Don't expect to see the Leafs deviate from the process. Similar commitments to this style of play — tightening up the slots and neutral zone — have led to long term success for powerhouse teams like the Kings, Blackhawks, Ducks, Bruins and Red Wings.

Occasionally getting dialed in too closely on our particular team leads to focus on them "not playing well" or "not putting in a 60 minute effort" but sometimes the opponent simply doesn't behave the way you want them to. There are two teams playing to win, after all.

"I don't think any of the top teams, any of the good teams, play that way," said Leafs interim head coach Peter Horachek when asked about coaching a free-wheeling brand of hockey. "If you want to start something, if you want to get a mindset, if you want to play a certain way, you have to play hard defence and attack the net at the other end."

"There's a certain way to play in the playoffs and win championships and if you're going to start a culture of winning you have to play hard, solid D. It doesn't mean you stop scoring goals."

Within the conference, we've seen the impact Barry Trotz — who Horachek worked under as an assistant coach in Nashville for nine seasons — has had in Washington employing a similar approach.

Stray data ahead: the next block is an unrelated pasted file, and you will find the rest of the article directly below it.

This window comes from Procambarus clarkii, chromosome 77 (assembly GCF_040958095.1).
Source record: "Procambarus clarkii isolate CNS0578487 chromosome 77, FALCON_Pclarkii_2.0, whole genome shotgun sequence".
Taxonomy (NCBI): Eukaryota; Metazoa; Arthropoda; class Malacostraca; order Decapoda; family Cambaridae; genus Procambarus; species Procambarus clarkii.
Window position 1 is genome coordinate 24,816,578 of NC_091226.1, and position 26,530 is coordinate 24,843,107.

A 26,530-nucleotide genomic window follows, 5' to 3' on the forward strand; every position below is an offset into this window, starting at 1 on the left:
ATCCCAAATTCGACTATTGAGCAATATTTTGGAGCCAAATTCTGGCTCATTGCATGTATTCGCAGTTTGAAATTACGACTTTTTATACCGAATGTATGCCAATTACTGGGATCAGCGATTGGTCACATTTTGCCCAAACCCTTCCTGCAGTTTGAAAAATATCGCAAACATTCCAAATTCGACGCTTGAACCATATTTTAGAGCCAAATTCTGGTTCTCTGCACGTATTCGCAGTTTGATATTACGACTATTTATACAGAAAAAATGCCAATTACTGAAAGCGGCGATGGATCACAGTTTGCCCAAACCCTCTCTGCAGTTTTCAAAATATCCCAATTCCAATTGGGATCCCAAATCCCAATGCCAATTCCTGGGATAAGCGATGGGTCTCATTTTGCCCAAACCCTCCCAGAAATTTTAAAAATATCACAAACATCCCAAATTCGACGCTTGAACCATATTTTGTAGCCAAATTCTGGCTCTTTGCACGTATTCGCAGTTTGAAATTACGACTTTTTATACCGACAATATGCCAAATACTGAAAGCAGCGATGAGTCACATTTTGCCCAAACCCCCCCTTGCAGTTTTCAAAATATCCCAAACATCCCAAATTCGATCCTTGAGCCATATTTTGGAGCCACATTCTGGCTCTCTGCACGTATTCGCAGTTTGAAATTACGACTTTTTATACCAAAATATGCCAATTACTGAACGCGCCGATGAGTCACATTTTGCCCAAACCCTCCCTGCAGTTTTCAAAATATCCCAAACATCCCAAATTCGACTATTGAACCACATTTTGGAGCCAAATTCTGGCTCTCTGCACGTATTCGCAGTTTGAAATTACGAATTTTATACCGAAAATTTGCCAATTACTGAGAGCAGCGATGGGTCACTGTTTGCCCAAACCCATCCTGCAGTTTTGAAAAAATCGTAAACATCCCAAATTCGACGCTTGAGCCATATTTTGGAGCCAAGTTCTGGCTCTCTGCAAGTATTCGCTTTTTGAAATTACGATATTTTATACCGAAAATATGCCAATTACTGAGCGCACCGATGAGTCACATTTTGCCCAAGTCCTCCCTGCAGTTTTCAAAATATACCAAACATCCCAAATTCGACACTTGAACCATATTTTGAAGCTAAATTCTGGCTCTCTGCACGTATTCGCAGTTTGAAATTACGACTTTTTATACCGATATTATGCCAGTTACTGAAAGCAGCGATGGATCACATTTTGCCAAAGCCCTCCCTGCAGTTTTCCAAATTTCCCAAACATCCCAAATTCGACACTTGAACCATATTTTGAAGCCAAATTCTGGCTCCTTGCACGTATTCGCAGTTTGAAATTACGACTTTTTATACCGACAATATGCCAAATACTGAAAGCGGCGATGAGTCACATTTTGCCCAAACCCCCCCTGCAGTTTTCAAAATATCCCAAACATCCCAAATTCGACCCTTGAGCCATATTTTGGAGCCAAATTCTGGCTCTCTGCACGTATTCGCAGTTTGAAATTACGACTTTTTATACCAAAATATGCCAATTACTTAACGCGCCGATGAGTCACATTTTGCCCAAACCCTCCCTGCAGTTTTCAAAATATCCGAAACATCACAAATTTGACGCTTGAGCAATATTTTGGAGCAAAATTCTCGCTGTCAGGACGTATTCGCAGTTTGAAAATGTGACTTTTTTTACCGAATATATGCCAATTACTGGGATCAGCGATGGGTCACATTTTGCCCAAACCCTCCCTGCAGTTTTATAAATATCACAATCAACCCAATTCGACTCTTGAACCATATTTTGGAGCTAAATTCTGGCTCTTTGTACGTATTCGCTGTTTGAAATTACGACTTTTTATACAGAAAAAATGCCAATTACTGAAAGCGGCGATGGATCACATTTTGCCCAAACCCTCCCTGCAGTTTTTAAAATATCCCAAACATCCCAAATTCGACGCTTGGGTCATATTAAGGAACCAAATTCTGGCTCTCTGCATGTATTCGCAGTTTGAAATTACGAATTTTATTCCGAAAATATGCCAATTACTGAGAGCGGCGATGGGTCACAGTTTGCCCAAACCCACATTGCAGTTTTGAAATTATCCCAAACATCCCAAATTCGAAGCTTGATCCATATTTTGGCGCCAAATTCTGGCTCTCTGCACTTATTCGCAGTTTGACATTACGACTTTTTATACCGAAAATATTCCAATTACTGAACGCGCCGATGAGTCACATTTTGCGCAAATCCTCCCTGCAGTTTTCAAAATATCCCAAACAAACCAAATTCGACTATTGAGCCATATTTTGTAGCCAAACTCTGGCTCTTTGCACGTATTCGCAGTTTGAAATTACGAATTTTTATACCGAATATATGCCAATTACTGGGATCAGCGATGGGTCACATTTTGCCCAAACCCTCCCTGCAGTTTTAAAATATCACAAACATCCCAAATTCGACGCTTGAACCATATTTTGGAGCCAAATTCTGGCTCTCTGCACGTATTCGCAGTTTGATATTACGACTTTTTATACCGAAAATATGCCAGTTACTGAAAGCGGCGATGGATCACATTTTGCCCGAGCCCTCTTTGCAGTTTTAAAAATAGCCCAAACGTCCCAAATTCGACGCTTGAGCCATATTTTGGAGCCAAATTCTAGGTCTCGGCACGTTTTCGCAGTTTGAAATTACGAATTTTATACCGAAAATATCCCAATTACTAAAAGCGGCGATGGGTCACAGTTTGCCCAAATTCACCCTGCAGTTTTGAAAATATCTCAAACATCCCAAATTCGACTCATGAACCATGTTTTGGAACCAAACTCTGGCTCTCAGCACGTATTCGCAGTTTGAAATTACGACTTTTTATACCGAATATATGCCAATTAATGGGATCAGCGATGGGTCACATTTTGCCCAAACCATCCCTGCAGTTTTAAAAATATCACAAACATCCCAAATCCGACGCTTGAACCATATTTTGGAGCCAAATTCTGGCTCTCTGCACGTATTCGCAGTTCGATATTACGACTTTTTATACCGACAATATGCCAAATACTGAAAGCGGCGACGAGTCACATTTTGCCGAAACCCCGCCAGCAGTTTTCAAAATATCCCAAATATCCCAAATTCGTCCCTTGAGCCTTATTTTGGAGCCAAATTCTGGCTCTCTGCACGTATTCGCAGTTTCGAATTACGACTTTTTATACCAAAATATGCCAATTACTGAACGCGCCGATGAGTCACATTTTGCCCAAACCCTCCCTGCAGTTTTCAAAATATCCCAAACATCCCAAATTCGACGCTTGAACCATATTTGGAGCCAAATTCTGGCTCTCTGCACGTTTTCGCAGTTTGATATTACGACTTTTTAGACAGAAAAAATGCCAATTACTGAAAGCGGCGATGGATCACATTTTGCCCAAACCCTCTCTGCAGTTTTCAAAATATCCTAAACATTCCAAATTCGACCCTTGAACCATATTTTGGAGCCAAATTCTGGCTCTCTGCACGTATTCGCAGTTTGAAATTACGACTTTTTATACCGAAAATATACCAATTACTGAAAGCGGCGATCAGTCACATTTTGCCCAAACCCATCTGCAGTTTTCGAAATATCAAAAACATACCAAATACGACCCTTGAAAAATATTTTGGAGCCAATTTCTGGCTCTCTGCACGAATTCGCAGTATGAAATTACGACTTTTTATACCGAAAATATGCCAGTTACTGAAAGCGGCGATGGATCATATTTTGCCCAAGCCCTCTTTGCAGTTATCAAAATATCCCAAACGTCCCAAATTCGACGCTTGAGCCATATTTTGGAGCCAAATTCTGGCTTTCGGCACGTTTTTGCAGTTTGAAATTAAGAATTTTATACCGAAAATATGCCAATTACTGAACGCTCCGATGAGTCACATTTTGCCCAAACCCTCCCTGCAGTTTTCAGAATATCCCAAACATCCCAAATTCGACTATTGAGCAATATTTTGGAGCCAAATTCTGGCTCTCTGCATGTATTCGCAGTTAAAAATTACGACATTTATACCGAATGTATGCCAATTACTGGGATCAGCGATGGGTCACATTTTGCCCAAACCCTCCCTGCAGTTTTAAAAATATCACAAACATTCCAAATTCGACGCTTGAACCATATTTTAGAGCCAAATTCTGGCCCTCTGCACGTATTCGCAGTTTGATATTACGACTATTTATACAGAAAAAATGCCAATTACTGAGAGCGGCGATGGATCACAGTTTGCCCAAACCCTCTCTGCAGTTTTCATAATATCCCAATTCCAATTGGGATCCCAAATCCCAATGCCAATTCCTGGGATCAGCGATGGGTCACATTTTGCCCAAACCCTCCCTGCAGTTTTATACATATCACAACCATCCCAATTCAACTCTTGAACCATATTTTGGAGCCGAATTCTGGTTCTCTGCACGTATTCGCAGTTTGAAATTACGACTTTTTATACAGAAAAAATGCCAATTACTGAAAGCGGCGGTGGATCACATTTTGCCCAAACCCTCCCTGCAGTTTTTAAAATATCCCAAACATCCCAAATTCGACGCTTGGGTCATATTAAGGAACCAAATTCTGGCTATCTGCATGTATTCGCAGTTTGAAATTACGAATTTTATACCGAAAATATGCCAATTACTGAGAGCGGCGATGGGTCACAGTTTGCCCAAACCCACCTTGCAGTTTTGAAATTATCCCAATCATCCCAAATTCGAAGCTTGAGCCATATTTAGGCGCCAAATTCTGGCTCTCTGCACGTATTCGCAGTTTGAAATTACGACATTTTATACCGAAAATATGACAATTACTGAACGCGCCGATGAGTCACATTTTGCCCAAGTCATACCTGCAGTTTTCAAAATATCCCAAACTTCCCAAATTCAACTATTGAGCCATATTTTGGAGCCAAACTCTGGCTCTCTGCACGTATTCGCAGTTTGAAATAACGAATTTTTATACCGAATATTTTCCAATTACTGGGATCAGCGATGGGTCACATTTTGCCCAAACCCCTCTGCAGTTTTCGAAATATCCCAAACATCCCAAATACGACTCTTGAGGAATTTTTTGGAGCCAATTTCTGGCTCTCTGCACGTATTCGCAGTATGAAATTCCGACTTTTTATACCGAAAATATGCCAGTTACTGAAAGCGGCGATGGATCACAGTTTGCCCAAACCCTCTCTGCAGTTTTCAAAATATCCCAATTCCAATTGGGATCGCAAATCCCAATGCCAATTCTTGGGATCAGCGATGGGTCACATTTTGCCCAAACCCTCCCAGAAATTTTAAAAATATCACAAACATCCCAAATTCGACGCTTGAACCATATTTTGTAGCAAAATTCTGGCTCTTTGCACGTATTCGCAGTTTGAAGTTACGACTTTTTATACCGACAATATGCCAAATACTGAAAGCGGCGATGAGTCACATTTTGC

At the end of 2013-14, the Capitals were in the League's bottom 10 in goals-against but thrived on the rush which encouraged large offensive output. Fast forward to the midway point of 2014-15 and they're in the top 10 in goals-against with very few changes in personnel.

After working through some early season growing pains — they earned 10 wins in their first 23 games — they've become one of the hottest teams in the League and appear poised to return to the playoffs.

For some visual proof of the similarities, take a look at this John Carlson goal against the Red Wings — one of the tightest forechecking teams in the NHL.

An outlet and quick touch off the sideboard gets the puck moving up ice by putting it on the centreman's stick, and the efficiency of the movement traps two forecheckers behind the play. Backstrom skates the middle of the ice and holds possession over the blueline, laying it off for his winger who spots the trailing defenceman (Carlson) who has beaten the back-pressure down the ice. The pass puts it on a tee for the goal.

A clean breakout leads to possession through neutral ice and a one-timer down the middle of the offensive zone with traffic in front.

There are any number of plays we could drop in here to show the success other teams have had taking this approach both with the Capitals and Predators under Trotz — who Horachek worked with — and a number of the other teams in the League. This clip from the 2013-14 Red Wings, for example.

For the sake of brevity, we'll leave it there.

The Leafs have been gradually implementing similar changes to improve their control of the middle. Take a look at this breakout and shot on goal from Toronto's game in St. Louis.

Take note of the similarity. Defender gets the puck moving up ice, winger lays it off to a central skater and they enter the zone three across with possession, getting a shot on net with a forward driving the net.

How is this different?

Take a look at this clip from a November game against Nashville.